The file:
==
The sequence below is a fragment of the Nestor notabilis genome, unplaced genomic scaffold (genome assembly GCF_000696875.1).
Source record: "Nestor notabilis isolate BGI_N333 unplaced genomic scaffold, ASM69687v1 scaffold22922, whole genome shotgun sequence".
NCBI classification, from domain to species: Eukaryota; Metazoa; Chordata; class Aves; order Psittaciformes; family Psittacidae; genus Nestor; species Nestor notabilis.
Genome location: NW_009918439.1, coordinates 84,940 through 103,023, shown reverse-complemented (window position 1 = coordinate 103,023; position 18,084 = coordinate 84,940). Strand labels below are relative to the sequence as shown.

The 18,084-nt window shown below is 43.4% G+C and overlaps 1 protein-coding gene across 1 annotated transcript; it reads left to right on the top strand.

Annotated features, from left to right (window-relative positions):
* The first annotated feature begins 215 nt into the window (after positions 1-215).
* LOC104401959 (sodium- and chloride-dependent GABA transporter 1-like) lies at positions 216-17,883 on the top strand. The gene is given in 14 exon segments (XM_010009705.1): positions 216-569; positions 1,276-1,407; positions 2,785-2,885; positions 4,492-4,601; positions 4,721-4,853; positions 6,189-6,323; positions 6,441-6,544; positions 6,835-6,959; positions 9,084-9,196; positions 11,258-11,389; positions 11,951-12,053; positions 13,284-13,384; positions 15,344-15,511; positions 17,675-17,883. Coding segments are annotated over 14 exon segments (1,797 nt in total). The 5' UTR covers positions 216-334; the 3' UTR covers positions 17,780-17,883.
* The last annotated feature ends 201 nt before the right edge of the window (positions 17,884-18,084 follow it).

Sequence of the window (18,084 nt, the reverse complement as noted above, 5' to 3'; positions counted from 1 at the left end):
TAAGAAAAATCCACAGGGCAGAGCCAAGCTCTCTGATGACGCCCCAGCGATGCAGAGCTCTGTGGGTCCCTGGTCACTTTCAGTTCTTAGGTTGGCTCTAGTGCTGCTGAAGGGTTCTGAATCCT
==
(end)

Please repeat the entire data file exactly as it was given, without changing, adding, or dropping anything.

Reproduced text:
The sequence below is a fragment of the Nestor notabilis genome, unplaced genomic scaffold (genome assembly GCF_000696875.1).
Source record: "Nestor notabilis isolate BGI_N333 unplaced genomic scaffold, ASM69687v1 scaffold22922, whole genome shotgun sequence".
NCBI classification, from domain to species: Eukaryota; Metazoa; Chordata; class Aves; order Psittaciformes; family Psittacidae; genus Nestor; species Nestor notabilis.
Genome location: NW_009918439.1, coordinates 84,940 through 103,023, shown reverse-complemented (window position 1 = coordinate 103,023; position 18,084 = coordinate 84,940). Strand labels below are relative to the sequence as shown.

The 18,084-nt window shown below is 43.4% G+C and overlaps 1 protein-coding gene across 1 annotated transcript; it reads left to right on the top strand.

Annotated features, from left to right (window-relative positions):
* The first annotated feature begins 215 nt into the window (after positions 1-215).
* LOC104401959 (sodium- and chloride-dependent GABA transporter 1-like) lies at positions 216-17,883 on the top strand. The gene is given in 14 exon segments (XM_010009705.1): positions 216-569; positions 1,276-1,407; positions 2,785-2,885; positions 4,492-4,601; positions 4,721-4,853; positions 6,189-6,323; positions 6,441-6,544; positions 6,835-6,959; positions 9,084-9,196; positions 11,258-11,389; positions 11,951-12,053; positions 13,284-13,384; positions 15,344-15,511; positions 17,675-17,883. Coding segments are annotated over 14 exon segments (1,797 nt in total). The 5' UTR covers positions 216-334; the 3' UTR covers positions 17,780-17,883.
* The last annotated feature ends 201 nt before the right edge of the window (positions 17,884-18,084 follow it).

Sequence of the window (18,084 nt, the reverse complement as noted above, 5' to 3'; positions counted from 1 at the left end):
TAAGAAAAATCCACAGGGCAGAGCCAAGCTCTCTGATGACGCCCCAGCGATGCAGAGCTCTGTGGGTCCCTGGTCACTTTCAGTTCTTAGGTTGGCTCTAGTGCTGCTGAAGGGTTCTGAATCCT